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Just Say No to Governor Shapiro’s Performance-based Budgeting for Public Higher Education

This proposal is akin to putting PASSHE institutions into a pressure cooker and threatening them to grow or die, write concerned West Chester University faculty members.
Governor Josh Shapiro visited West Chester University with local and legislative leaders. Photo courtesy of @WCUofPA.

Written by Concerned West Chester University Faculty

Pennsylvania higher education is at a crossroads, and it’s important that policymakers make informed decisions about some big next steps.

Governor Shapiro made a huge announcement in his 2024-2025 budget address last month, laying out a new vision for publicly-owned universities and community colleges. As stated by the Governor, every Pennsylvanian deserves “accessible, affordable higher education” if they so choose. 

Shapiro painted a pretty picture in this announcement, part of which we support. He called for a 15% increase in public higher education funding as well as a program that caps tuition and fees at $1,000 for students from families making under the median household income (approx. $73,000). 

But his proposal also calls for performance-based budgeting, making state appropriations for higher education dependent on certain metrics. 

Although the metrics will be open for debate as the legislation moves through Harrisburg, Shapiro’s announcement lists the following criteria on which schools will need to perform to receive state dollars:

The number of first-generation college students that receive credentials

The graduation rate

Increasing enrollments

Recruiting and supporting students in fields facing workforce shortages

Though the president of (state-related) Penn State penned an op-ed welcoming such metrics, and these metrics sound altruistic, we in PASSHE shouldn’t be fooled. Whether he knows it or not, the 15% increase in state money Shapiro is offering, and the scholarship funding for median income students, are bait. We shouldn’t take it.

Why should we be skeptical of performance-based budgeting? If funding for public higher education is contingent upon schools meeting outcomes set by Harrisburg, our historic institutions will become beholden to numbers and datasets at the expense of quality education. If they don’t post high numbers, they’ll face cuts. For schools, programs, and disciplines that are already struggling due to decades of underfunding, performance-based metrics would only deepen their woes. Students’ degree options and college experiences would be further limited, and campus workers’ livelihoods would be at risk. 

READ: Starve or Quit: Some College Students’ Only Options

The criteria will come to shape every administrative decision, chilling new initiatives and readying the knives for cuts. Those that don’t hit all of the targets, or simply don’t hit all of the targets quickly enough for the annual budget assessment, will be eliminated regardless of their educational value.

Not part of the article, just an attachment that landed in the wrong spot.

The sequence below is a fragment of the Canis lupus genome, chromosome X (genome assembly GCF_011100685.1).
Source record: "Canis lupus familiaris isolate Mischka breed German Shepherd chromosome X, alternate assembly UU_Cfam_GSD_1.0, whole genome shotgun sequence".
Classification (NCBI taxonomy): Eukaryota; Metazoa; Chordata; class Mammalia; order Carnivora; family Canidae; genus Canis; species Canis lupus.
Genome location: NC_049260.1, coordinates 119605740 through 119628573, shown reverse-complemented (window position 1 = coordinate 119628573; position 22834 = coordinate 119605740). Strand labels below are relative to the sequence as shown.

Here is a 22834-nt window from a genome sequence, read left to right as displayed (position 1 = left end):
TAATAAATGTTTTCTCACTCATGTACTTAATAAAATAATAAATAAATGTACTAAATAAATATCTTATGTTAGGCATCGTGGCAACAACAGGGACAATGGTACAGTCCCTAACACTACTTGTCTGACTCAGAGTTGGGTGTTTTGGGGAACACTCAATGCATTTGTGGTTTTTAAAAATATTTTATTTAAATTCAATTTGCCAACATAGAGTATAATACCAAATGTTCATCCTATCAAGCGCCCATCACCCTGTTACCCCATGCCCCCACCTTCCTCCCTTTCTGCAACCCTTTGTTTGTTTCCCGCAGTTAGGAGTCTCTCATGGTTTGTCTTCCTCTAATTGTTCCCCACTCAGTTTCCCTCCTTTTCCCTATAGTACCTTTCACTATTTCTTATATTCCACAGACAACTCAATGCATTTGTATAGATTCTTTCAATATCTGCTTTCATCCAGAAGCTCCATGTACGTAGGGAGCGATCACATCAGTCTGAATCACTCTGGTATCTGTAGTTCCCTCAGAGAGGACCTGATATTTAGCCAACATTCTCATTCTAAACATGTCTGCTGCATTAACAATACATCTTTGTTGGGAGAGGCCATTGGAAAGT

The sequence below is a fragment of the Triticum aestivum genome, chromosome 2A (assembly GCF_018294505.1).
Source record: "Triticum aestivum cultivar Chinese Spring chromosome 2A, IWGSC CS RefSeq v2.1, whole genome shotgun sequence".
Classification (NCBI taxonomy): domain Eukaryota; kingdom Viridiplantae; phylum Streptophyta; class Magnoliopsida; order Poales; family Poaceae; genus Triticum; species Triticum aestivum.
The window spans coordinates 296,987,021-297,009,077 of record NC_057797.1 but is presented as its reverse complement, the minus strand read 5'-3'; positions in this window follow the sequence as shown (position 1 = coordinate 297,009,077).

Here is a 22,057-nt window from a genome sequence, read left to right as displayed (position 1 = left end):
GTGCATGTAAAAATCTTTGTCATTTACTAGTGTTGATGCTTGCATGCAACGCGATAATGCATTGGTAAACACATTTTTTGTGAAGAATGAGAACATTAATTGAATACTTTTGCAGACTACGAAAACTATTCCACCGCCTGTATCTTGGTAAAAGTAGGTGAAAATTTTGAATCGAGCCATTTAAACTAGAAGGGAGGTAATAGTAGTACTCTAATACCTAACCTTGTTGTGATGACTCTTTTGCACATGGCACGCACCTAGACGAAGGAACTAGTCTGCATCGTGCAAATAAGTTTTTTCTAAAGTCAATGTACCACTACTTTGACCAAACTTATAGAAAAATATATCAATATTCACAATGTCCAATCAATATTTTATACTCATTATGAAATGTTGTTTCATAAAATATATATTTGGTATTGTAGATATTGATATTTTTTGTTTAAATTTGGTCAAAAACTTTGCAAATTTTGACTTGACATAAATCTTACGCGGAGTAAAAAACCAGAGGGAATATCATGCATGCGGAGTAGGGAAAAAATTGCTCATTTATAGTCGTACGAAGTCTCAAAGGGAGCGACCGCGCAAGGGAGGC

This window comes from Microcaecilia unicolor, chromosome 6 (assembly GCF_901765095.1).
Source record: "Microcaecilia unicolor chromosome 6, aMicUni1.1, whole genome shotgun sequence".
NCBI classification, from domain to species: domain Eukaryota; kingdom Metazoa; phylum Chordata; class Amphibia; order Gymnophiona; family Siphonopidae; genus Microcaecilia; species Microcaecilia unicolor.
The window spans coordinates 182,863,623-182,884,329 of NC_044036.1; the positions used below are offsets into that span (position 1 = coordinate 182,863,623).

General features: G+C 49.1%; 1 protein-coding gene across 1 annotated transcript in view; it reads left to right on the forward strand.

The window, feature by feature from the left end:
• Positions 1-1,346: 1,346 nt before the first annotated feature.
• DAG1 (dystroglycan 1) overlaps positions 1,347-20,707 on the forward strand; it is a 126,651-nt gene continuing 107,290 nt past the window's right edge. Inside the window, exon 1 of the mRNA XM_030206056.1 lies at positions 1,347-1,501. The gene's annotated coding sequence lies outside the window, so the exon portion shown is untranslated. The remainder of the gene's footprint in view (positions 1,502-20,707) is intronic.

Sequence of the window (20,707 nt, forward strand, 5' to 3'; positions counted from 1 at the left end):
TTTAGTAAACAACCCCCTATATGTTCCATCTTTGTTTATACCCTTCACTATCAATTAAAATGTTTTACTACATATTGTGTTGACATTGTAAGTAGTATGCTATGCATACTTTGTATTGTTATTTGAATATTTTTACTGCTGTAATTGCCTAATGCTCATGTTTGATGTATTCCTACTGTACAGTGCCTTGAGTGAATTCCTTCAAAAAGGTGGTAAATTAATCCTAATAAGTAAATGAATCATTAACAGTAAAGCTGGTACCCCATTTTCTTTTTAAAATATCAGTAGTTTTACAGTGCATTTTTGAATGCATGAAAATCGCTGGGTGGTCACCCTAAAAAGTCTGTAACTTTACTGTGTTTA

What’s more, performance-based budgeting will pit our public institutions against one another. Even if the system gets a 15% increase, universities will need to fight for those dollars by enrolling and retaining more students than their sibling-schools. High-enrollment schools with stable budgets and robust campus opportunities will be rewarded at the expense of schools struggling from chronic state divestment and the recent consolidation chaos, threatening the “systemness” of the system. This would further increase already existing disparities for communities in more rural parts of the Commonwealth. 

Evidence of these miseries is easy to find. Just look a few states over to what is happening at the University of North Carolina-Greensboro (UNCG). When the state government put in performance-based budgeting in 2022 using metrics that sound a lot like the ones Shapiro is proposing, the UNCG crashed, cutting whole programs and departments, independently of their performance on the state’s metrics. 

When it comes to public higher education, performance-based budgeting is a threat, where we need to be generous. State governments have choices. One choice is Gov. Shapiro’s path of putting institutions into the pressure cooker and threatening them to grow or die while sweetening the deal with nice-sounding scholarships and one-time infusions of cash. 

Another is PA Senate Bill 111, sponsored by Senator Vincent Hughes, dubbed the Pennsylvania Promise. The PA Promise is a more comprehensive scholarship program, covering tuition and fees for every PASSHE student from a family making under $200,000 per year. And, for students from families making under $60,000 they would also have room and board covered, all without the metrics’ threat. 

Let’s make a promise to Pennsylvania’s students rather than a threat.

Signed by: David I. Backer, David Bolton, Benjamin Brumley, Pier Cicerelle, Tim Dougherty, John Elmore, Andrew Famiglietti, Kelly Goodman, Erin Hurt, Daniela Johannes, Cristóbal Cardemil Krause, Benjamin Kuebrich, Curry Malott, Paul Morgan, Dana Morrison, Liam Lair, Meg Panichelli, Janneken Smucker, Justin Sprague, Tabassum Ruby, Jason Wozniak

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